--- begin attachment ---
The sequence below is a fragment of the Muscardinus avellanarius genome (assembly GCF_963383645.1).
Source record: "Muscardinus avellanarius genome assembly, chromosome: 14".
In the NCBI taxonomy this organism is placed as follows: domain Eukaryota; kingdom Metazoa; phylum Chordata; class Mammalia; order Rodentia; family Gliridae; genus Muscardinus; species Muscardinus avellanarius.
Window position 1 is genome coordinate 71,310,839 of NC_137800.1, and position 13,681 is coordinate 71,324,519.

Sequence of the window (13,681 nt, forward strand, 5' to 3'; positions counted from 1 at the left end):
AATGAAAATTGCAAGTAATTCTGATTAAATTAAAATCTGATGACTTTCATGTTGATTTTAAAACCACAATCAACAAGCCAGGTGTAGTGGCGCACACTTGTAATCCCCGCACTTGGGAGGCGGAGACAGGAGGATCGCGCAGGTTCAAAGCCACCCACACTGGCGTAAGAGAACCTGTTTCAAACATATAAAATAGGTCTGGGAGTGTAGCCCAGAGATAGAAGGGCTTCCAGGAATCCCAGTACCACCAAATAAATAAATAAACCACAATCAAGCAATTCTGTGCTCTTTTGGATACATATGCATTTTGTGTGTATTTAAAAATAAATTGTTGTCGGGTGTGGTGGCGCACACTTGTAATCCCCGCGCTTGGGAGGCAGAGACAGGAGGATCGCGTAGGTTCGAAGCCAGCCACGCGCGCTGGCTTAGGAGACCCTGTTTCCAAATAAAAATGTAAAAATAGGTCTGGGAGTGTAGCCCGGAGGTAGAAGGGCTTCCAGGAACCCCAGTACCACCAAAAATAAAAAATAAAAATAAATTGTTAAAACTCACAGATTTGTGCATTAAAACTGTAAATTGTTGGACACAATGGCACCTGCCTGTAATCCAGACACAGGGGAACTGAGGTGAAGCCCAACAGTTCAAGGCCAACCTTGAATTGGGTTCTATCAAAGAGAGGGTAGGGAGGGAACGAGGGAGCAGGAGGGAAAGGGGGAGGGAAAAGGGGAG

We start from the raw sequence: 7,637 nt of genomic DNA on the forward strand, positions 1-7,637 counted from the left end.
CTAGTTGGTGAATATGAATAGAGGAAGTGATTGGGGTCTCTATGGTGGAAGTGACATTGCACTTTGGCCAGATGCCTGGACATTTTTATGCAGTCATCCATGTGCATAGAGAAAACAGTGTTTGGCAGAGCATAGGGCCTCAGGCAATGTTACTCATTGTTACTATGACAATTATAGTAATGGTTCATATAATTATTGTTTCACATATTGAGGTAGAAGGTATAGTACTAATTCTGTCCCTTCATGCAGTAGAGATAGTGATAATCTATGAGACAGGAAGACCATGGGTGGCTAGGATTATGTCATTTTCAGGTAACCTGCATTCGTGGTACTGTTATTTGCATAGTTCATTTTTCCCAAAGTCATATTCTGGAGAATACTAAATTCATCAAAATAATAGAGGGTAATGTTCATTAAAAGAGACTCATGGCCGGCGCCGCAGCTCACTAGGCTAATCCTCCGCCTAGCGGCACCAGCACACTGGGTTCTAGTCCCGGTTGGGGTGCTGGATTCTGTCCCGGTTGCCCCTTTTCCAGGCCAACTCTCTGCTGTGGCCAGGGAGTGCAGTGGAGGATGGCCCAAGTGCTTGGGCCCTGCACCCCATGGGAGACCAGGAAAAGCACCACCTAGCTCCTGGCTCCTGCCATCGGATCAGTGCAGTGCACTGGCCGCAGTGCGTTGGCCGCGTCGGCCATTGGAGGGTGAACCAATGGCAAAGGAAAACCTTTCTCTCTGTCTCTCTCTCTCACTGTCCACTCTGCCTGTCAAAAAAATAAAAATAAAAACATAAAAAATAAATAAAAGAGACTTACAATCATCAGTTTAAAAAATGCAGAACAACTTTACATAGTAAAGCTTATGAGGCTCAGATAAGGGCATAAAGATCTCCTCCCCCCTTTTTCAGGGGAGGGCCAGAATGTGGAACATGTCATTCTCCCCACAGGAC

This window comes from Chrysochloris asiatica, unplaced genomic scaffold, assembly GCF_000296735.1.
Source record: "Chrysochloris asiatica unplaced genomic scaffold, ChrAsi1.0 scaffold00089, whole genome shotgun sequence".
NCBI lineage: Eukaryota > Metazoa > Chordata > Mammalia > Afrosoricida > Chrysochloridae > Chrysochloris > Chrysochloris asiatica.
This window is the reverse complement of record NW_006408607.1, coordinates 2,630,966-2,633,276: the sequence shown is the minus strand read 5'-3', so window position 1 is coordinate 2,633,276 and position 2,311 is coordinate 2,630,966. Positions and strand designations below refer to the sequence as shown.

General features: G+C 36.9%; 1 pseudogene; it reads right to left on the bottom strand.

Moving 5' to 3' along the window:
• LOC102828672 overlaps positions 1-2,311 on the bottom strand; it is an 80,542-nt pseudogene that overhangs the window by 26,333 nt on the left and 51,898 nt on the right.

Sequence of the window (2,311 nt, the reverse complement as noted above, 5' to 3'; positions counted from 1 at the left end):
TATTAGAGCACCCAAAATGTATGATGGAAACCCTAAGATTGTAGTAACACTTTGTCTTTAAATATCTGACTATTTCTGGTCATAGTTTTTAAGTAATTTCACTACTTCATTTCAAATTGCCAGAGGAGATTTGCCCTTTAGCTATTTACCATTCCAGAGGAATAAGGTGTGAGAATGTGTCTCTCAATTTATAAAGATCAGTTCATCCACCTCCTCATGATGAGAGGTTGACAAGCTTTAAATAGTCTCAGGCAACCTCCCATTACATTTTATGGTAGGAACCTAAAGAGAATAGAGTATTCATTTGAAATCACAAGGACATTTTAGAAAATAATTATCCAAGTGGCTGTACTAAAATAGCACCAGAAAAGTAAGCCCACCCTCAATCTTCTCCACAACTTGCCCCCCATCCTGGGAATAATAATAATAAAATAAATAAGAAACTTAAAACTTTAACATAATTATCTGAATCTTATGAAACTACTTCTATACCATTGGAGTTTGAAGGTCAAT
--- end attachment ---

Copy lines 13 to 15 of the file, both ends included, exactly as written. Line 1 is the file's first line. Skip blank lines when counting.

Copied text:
General features: G+C 36.9%; 1 pseudogene; it reads right to left on the bottom strand.

Moving 5' to 3' along the window:
• LOC102828672 overlaps positions 1-2,311 on the bottom strand; it is an 80,542-nt pseudogene that overhangs the window by 26,333 nt on the left and 51,898 nt on the right.